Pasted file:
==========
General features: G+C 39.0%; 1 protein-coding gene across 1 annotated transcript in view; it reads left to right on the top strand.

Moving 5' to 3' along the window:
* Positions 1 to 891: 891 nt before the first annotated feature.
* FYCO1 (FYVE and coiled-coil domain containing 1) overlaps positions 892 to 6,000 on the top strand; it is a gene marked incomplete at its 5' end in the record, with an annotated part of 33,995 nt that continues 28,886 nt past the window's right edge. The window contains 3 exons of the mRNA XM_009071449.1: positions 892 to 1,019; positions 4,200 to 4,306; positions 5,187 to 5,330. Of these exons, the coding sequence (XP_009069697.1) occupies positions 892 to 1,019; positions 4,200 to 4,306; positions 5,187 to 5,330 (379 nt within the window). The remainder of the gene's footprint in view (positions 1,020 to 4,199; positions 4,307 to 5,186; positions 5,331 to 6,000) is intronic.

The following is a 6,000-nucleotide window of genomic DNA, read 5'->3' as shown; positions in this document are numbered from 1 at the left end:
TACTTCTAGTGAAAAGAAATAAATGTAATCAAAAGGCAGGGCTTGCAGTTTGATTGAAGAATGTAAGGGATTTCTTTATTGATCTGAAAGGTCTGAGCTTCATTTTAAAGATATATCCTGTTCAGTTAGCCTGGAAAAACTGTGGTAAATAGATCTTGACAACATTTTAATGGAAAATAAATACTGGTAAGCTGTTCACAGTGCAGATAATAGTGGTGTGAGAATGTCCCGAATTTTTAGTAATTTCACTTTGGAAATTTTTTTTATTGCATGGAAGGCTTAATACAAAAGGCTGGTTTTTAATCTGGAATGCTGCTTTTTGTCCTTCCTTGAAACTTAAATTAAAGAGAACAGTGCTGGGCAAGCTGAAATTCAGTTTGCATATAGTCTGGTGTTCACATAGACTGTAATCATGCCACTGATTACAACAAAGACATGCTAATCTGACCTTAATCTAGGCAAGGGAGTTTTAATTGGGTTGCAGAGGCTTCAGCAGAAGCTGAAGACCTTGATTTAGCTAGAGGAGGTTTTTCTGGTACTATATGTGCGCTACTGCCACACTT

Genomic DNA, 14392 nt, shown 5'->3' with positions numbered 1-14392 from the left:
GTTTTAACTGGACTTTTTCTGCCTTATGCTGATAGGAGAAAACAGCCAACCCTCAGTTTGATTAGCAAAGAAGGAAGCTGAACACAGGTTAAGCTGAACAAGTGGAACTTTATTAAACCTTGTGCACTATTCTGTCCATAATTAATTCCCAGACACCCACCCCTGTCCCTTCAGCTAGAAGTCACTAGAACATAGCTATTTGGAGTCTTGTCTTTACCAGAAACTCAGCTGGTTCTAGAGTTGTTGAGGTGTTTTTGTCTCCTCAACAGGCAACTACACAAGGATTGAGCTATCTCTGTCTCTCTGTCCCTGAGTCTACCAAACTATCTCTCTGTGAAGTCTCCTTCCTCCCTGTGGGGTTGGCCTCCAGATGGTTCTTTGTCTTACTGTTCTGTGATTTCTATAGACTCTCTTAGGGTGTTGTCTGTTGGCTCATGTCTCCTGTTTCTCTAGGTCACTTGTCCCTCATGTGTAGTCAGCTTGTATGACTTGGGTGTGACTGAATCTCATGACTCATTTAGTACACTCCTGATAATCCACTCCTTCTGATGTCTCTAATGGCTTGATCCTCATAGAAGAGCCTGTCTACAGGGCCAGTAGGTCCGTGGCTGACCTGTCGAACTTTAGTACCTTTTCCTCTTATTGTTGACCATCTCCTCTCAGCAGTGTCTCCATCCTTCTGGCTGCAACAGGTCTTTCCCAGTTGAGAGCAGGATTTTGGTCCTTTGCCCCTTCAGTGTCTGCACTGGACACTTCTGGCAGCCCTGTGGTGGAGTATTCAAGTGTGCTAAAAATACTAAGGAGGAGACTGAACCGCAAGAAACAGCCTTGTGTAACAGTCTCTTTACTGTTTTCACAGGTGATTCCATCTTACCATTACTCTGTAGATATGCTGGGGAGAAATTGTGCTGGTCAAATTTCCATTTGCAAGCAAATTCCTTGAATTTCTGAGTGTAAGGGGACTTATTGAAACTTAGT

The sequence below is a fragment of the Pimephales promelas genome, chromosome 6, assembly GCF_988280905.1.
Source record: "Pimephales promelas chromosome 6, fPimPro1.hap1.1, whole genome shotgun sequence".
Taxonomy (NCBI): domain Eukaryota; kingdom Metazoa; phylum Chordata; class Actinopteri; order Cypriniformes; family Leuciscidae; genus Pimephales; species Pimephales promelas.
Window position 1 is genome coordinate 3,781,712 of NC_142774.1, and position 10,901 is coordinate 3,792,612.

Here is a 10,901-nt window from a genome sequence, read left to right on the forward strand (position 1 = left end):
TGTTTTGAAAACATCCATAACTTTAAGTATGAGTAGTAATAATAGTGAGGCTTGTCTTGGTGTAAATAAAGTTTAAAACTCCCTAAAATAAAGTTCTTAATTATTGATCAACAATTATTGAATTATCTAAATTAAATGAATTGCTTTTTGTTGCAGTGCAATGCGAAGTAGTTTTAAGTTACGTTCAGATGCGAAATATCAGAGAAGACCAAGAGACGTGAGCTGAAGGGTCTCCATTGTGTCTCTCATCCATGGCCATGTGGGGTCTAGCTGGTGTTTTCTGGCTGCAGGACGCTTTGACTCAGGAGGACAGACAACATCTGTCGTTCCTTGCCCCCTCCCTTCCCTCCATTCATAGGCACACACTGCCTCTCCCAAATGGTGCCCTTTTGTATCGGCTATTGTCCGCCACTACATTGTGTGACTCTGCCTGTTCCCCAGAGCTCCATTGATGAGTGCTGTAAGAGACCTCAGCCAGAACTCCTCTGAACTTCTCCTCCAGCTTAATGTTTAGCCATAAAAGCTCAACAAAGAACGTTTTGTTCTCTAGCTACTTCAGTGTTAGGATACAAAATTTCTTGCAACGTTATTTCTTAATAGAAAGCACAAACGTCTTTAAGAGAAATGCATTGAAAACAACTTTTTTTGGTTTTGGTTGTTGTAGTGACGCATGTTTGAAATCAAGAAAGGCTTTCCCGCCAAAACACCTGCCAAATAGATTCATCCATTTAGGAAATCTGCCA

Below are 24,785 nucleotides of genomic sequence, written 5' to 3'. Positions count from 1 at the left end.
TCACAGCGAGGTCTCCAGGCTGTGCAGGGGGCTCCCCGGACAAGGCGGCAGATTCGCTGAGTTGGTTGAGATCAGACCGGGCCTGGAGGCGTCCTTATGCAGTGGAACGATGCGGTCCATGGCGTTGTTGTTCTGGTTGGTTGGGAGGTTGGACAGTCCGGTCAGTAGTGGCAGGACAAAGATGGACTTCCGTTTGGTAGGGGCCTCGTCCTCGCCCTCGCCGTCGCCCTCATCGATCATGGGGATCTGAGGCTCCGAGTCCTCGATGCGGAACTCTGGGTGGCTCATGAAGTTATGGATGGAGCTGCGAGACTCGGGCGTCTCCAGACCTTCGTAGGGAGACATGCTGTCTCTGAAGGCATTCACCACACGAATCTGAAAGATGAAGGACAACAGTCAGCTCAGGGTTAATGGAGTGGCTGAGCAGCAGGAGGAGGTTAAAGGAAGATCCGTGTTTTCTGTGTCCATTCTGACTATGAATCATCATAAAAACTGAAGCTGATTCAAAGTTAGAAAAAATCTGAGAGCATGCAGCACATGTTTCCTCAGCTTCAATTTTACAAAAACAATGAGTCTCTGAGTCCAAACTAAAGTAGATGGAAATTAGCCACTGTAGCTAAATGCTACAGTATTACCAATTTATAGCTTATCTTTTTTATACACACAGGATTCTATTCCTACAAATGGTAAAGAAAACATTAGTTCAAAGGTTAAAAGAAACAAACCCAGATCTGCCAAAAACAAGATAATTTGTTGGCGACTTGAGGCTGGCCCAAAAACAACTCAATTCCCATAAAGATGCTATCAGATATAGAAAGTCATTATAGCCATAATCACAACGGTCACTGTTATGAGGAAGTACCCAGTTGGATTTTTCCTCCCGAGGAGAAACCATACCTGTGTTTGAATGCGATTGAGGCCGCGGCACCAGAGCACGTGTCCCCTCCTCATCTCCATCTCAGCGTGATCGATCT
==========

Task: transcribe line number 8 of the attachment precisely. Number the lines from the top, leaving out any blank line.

GTTTTAACTGGACTTTTTCTGCCTTATGCTGATAGGAGAAAACAGCCAACCCTCAGTTTGATTAGCAAAGAAGGAAGCTGAACACAGGTTAAGCTGAACAAGTGGAACTTTATTAAACCTTGTGCACTATTCTGTCCATAATTAATTCCCAGACACCCACCCCTGTCCCTTCAGCTAGAAGTCACTAGAACATAGCTATTTGGAGTCTTGTCTTTACCAGAAACTCAGCTGGTTCTAGAGTTGTTGAGGTGTTTTTGTCTCCTCAACAGGCAACTACACAAGGATTGAGCTATCTCTGTCTCTCTGTCCCTGAGTCTACCAAACTATCTCTCTGTGAAGTCTCCTTCCTCCCTGTGGGGTTGGCCTCCAGATGGTTCTTTGTCTTACTGTTCTGTGATTTCTATAGACTCTCTTAGGGTGTTGTCTGTTGGCTCATGTCTCCTGTTTCTCTAGGTCACTTGTCCCTCATGTGTAGTCAGCTTGTATGACTTGGGTGTGACTGAATCTCATGACTCATTTAGTACACTCCTGATAATCCACTCCTTCTGATGTCTCTAATGGCTTGATCCTCATAGAAGAGCCTGTCTACAGGGCCAGTAGGTCCGTGGCTGACCTGTCGAACTTTAGTACCTTTTCCTCTTATTGTTGACCATCTCCTCTCAGCAGTGTCTCCATCCTTCTGGCTGCAACAGGTCTTTCCCAGTTGAGAGCAGGATTTTGGTCCTTTGCCCCTTCAGTGTCTGCACTGGACACTTCTGGCAGCCCTGTGGTGGAGTATTCAAGTGTGCTAAAAATACTAAGGAGGAGACTGAACCGCAAGAAACAGCCTTGTGTAACAGTCTCTTTACTGTTTTCACAGGTGATTCCATCTTACCATTACTCTGTAGATATGCTGGGGAGAAATTGTGCTGGTCAAATTTCCATTTGCAAGCAAATTCCTTGAATTTCTGAGTGTAAGGGGACTTATTGAAACTTAGT